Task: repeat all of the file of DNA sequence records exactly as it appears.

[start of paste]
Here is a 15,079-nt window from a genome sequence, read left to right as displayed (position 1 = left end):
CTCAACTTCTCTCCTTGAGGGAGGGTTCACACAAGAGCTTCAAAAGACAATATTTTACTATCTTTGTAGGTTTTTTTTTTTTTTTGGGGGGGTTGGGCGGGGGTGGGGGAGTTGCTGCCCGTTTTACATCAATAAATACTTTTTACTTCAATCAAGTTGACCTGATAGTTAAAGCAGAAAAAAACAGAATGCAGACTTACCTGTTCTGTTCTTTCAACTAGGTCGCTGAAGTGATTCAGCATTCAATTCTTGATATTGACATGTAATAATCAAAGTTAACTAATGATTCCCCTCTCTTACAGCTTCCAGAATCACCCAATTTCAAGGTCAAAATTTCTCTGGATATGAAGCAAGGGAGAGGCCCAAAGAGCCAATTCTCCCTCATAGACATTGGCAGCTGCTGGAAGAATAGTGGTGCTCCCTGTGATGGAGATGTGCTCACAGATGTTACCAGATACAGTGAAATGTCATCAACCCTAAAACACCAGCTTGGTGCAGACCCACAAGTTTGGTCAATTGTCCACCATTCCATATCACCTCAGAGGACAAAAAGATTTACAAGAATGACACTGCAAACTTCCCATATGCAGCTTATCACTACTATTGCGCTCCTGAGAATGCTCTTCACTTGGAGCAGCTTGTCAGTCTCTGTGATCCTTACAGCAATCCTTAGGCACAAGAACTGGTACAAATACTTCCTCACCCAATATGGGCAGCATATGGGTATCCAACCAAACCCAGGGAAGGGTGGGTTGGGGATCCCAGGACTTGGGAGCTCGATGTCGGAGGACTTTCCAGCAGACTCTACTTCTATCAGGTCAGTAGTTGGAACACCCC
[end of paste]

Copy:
Here is a 15,079-nt window from a genome sequence, read left to right as displayed (position 1 = left end):
CTCAACTTCTCTCCTTGAGGGAGGGTTCACACAAGAGCTTCAAAAGACAATATTTTACTATCTTTGTAGGTTTTTTTTTTTTTTTGGGGGGGTTGGGCGGGGGTGGGGGAGTTGCTGCCCGTTTTACATCAATAAATACTTTTTACTTCAATCAAGTTGACCTGATAGTTAAAGCAGAAAAAAACAGAATGCAGACTTACCTGTTCTGTTCTTTCAACTAGGTCGCTGAAGTGATTCAGCATTCAATTCTTGATATTGACATGTAATAATCAAAGTTAACTAATGATTCCCCTCTCTTACAGCTTCCAGAATCACCCAATTTCAAGGTCAAAATTTCTCTGGATATGAAGCAAGGGAGAGGCCCAAAGAGCCAATTCTCCCTCATAGACATTGGCAGCTGCTGGAAGAATAGTGGTGCTCCCTGTGATGGAGATGTGCTCACAGATGTTACCAGATACAGTGAAATGTCATCAACCCTAAAACACCAGCTTGGTGCAGACCCACAAGTTTGGTCAATTGTCCACCATTCCATATCACCTCAGAGGACAAAAAGATTTACAAGAATGACACTGCAAACTTCCCATATGCAGCTTATCACTACTATTGCGCTCCTGAGAATGCTCTTCACTTGGAGCAGCTTGTCAGTCTCTGTGATCCTTACAGCAATCCTTAGGCACAAGAACTGGTACAAATACTTCCTCACCCAATATGGGCAGCATATGGGTATCCAACCAAACCCAGGGAAGGGTGGGTTGGGGATCCCAGGACTTGGGAGCTCGATGTCGGAGGACTTTCCAGCAGACTCTACTTCTATCAGGTCAGTAGTTGGAACACCCC